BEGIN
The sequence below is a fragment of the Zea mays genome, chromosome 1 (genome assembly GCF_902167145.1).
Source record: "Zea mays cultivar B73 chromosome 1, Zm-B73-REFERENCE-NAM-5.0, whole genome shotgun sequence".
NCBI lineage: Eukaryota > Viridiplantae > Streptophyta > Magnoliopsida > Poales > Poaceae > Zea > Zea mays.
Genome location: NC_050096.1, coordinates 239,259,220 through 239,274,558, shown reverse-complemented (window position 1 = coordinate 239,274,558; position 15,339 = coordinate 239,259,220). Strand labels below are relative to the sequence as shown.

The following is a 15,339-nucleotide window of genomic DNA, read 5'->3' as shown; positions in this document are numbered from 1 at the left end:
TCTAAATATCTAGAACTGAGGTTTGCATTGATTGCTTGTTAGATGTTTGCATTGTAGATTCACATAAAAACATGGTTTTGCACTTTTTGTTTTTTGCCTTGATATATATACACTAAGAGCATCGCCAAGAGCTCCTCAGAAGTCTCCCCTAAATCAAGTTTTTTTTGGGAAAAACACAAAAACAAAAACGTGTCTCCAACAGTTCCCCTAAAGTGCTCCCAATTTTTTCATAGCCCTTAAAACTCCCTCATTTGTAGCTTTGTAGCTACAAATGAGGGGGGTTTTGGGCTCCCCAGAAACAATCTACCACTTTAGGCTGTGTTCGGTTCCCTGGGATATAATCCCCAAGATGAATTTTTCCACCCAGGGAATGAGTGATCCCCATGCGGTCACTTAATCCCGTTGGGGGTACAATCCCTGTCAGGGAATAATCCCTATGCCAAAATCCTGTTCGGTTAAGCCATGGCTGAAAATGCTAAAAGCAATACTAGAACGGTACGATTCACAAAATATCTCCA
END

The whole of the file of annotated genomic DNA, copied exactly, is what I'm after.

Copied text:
The sequence below is a fragment of the Zea mays genome, chromosome 1 (genome assembly GCF_902167145.1).
Source record: "Zea mays cultivar B73 chromosome 1, Zm-B73-REFERENCE-NAM-5.0, whole genome shotgun sequence".
NCBI lineage: Eukaryota > Viridiplantae > Streptophyta > Magnoliopsida > Poales > Poaceae > Zea > Zea mays.
Genome location: NC_050096.1, coordinates 239,259,220 through 239,274,558, shown reverse-complemented (window position 1 = coordinate 239,274,558; position 15,339 = coordinate 239,259,220). Strand labels below are relative to the sequence as shown.

The following is a 15,339-nucleotide window of genomic DNA, read 5'->3' as shown; positions in this document are numbered from 1 at the left end:
TCTAAATATCTAGAACTGAGGTTTGCATTGATTGCTTGTTAGATGTTTGCATTGTAGATTCACATAAAAACATGGTTTTGCACTTTTTGTTTTTTGCCTTGATATATATACACTAAGAGCATCGCCAAGAGCTCCTCAGAAGTCTCCCCTAAATCAAGTTTTTTTTGGGAAAAACACAAAAACAAAAACGTGTCTCCAACAGTTCCCCTAAAGTGCTCCCAATTTTTTCATAGCCCTTAAAACTCCCTCATTTGTAGCTTTGTAGCTACAAATGAGGGGGGTTTTGGGCTCCCCAGAAACAATCTACCACTTTAGGCTGTGTTCGGTTCCCTGGGATATAATCCCCAAGATGAATTTTTCCACCCAGGGAATGAGTGATCCCCATGCGGTCACTTAATCCCGTTGGGGGTACAATCCCTGTCAGGGAATAATCCCTATGCCAAAATCCTGTTCGGTTAAGCCATGGCTGAAAATGCTAAAAGCAATACTAGAACGGTACGATTCACAAAATATCTCCA